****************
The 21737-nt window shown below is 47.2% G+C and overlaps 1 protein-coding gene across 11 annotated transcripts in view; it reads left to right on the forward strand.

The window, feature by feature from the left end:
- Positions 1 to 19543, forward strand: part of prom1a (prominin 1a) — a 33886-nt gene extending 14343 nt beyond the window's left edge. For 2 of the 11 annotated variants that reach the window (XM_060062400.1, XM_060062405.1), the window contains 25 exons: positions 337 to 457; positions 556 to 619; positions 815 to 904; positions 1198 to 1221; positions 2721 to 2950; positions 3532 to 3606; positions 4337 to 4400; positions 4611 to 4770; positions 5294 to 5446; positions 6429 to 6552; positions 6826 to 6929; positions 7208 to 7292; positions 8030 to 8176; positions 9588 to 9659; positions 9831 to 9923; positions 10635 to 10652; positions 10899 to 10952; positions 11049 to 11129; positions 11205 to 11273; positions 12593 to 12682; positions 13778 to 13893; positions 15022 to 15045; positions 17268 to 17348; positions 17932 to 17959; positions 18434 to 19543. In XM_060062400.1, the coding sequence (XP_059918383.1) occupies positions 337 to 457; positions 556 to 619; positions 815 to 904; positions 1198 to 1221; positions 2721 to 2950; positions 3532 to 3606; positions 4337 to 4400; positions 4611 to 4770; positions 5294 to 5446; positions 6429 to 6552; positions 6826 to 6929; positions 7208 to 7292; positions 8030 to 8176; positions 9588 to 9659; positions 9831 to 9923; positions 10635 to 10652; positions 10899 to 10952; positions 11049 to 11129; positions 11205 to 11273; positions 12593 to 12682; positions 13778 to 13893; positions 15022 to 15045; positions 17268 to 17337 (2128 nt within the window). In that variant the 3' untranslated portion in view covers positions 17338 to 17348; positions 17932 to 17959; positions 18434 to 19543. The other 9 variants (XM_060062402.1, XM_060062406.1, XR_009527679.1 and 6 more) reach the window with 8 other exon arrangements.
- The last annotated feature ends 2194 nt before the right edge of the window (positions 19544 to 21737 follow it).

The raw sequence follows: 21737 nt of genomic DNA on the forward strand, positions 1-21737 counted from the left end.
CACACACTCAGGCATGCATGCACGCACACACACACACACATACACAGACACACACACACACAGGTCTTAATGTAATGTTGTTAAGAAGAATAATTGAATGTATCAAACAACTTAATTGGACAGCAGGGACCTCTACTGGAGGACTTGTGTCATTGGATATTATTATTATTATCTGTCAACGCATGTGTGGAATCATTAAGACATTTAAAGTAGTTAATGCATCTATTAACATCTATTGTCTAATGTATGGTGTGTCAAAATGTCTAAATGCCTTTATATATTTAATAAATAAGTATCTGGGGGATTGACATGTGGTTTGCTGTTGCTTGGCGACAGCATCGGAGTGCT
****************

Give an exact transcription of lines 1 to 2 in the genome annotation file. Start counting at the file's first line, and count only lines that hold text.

The 21737-nt window shown below is 47.2% G+C and overlaps 1 protein-coding gene across 11 annotated transcripts in view; it reads left to right on the forward strand.

The window, feature by feature from the left end: